Custom Java Annotation tutorial – How often do you use them?

22 02 2014

@Override, @Test and @Deprecated annotations are widely used. They make code more readable and clean. You can facilitate Java Annotations features fully by creating your custom annotation for classes, fields etc.

The use case

Simple example, I figured out to illustrate this post, regards the PersonInfo class. This is in fact data class that contains… well… person info. Some of the data in it may be sensitive personal data (like email address), and some not personal (like name) and some may even not be personal data (like storageId in my example).
Let’s assume that the user of this class needs two print methods: first printing all data, and second to print data that is not sensitive.

The Idea behind it

To mark PersonInfo fields as sensitive data or not, I use custom annotation: @PersonData, that indicates that field is in fact person data, and a flag indicating if it is sensitive (class’ field annotation). Then my print method finds all annotated fields, checks the ‘sensitive’ flag value and decides whether to print particular field, or not.

This finding is made by reflection, the one that is safe and will not cause many errors in runtime, because it operates on classess well known during compilation time.

The source code

As always in my tutorials, you can download the source code from here.

1. How to use a custom annotation

This is the result of applying my custom annotation:

public class PersonInfo {

  private String name;

  private String surname;

  private String email;

  private String phoneNumber;

  private long storageId;


LooksOK, doesn’t it?

2. Parse annotatated fields

The print method (overloaded toString() in my case) algorythm is as follows:

1. it iterates all the fields in PersonInfo class

2. if field is annotated with PersonalData annotation, it checks the ‘sensitive’ flag value

3. if value is marked as sensitive it may decide whether to print it or not

The reflection is used to find all class fields and read their annotations. The method is designed to use it in PersonInfo class, since it uses this object. If you’d wish to put it in another file, you’d have to pass the class as a parameter. Analyze method’s body carefully:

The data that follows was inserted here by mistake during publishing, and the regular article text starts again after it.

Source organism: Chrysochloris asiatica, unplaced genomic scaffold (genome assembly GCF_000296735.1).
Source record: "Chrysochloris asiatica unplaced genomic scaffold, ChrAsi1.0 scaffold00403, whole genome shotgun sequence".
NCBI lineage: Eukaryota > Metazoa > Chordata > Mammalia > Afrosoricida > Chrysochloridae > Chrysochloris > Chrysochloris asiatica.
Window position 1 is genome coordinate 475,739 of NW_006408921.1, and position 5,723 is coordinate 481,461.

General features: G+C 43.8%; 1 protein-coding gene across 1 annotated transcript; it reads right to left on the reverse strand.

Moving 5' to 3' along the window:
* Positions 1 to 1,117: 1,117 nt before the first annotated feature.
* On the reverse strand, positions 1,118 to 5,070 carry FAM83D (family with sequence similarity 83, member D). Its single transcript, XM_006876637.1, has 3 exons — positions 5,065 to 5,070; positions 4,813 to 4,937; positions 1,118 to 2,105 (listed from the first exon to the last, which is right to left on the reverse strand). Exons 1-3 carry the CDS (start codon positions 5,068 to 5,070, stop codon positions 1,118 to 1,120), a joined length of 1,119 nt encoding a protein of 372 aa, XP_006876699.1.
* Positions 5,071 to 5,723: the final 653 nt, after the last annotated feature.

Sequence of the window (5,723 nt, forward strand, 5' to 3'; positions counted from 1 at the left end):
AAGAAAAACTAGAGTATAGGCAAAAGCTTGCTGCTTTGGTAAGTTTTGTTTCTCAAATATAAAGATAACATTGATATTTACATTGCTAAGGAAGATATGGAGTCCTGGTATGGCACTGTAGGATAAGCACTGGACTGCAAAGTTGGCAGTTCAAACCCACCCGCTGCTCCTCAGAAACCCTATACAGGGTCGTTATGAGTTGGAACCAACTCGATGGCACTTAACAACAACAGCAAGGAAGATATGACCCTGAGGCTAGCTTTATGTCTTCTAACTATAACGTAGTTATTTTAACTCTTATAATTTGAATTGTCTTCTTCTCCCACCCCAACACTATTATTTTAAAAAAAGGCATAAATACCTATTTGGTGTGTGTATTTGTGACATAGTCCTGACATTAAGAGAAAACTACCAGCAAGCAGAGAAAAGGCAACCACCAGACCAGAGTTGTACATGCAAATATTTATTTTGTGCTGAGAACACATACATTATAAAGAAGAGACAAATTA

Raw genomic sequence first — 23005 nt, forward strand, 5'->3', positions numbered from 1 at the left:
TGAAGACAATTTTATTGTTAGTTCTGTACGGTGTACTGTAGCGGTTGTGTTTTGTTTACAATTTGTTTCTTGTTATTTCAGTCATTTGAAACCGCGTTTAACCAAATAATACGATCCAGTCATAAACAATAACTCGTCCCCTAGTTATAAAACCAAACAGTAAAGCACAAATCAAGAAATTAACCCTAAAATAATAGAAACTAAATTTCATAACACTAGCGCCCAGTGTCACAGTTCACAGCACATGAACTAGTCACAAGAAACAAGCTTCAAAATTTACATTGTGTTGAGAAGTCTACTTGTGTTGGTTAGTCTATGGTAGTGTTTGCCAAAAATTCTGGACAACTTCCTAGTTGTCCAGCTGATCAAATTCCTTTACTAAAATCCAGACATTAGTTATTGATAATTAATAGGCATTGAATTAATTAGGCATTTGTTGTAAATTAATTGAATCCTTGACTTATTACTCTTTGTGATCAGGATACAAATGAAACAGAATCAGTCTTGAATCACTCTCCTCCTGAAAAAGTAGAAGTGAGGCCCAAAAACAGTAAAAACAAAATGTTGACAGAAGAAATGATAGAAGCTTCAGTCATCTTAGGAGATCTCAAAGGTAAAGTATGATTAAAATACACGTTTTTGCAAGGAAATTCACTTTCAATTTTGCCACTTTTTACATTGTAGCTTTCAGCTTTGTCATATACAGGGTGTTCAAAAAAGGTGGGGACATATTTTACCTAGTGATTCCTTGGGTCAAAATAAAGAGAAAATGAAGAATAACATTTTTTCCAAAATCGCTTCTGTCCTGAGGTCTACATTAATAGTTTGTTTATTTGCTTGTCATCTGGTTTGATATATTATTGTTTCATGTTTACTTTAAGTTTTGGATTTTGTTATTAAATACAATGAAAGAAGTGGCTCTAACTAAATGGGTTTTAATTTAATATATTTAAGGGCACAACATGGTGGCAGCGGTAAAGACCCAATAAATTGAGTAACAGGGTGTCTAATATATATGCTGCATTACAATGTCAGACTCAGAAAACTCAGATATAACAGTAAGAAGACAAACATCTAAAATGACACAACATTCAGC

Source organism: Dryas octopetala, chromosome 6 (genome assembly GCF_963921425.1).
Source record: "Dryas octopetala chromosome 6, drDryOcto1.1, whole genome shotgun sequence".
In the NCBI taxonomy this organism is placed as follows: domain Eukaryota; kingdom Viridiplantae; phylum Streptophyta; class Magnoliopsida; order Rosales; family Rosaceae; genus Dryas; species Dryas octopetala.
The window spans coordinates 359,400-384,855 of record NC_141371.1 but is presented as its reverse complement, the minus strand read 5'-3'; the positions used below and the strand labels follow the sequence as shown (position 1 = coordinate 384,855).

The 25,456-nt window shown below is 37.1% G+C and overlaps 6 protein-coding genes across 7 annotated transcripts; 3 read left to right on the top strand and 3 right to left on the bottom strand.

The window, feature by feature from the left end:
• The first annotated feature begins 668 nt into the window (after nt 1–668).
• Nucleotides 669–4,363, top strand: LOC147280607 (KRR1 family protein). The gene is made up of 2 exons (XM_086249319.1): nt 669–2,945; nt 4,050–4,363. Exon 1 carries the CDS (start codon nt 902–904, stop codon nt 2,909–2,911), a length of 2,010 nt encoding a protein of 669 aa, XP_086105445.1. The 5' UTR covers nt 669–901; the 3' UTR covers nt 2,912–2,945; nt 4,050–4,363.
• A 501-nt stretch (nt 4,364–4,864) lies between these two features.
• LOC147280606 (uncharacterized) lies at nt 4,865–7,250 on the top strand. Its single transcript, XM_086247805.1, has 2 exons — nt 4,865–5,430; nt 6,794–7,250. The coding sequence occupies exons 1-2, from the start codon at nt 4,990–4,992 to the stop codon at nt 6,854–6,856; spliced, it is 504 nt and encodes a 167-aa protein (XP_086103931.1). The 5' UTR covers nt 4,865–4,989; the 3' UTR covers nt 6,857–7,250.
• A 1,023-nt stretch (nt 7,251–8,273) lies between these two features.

public String processAnnotations(boolean includeSensitiveData) {
  StringBuilder sb = new StringBuilder();
   for(Field classField : this.getClass().getDeclaredFields()) {
    for(Annotation annotation : classField.getAnnotations()) {
     if(annotation.annotationType() == PersonalData.class) {
      PersonalData personalData = (PersonalData) annotation;
      String result = printPersonalData(includeSensitiveData, classField, personalData);
  } catch (IllegalArgumentException | IllegalAccessException e) {

 return sb.toString();

Note: Use Java 7 to compile it. Otherwise refactor the catch block to two separate blocks, each catching one exception.

The printPersonalData() method is as follows:

private String printPersonalData(boolean includeSensitiveData, Field classField, PersonalData personalData)
   throws IllegalAccessException {
  StringBuilder sb = new StringBuilder();
  return sb.toString();

And buildText() is the simple one. It concatenates the field’s name and its value:

private String buildText(Field f) throws IllegalArgumentException, IllegalAccessException {
  return f.getName() + ": " + f.get(this) + "\n";

3. Create your annotation

Creating custom annotation is as simple as creating Java interface. This is the PersonalData annotation’s implementation:


public @interface PersonalData {
  boolean isSensitive();

The interface definitione is simple. It is syntaxed like any other java interface, but with the @interface annotation. The interface withoud methods would be enough to make it work. The boolean isSensitive(); method declaration gives the ability to define more details while annotating the field.

There are three builtin annotations used in front of @interface definition. This is their meaning:

@Documented means that this annotation will appear in JavaDoc

@Target(ElementType.FIELD) indicates that this annotation may be used with fields only. Other options are methods, types, packages, etc.

@Retention(RetentionPolicy.RUNTIME) means that annotation will be preserved at runtime. Other option is SOURCE, meaning that it would be available only at development time.

4. Get the source code

You are welcome to tinker with my code freely, on your own. Just download the source code from here.

Did I help you?
I manage this blog and share my knowledge for free, sacrificing my time. If you appreciate it and find this information helpful, please consider making a donation in order to keep this page alive and improve quality

Donate Button with Credit Cards

Thank You!

%d bloggers like this: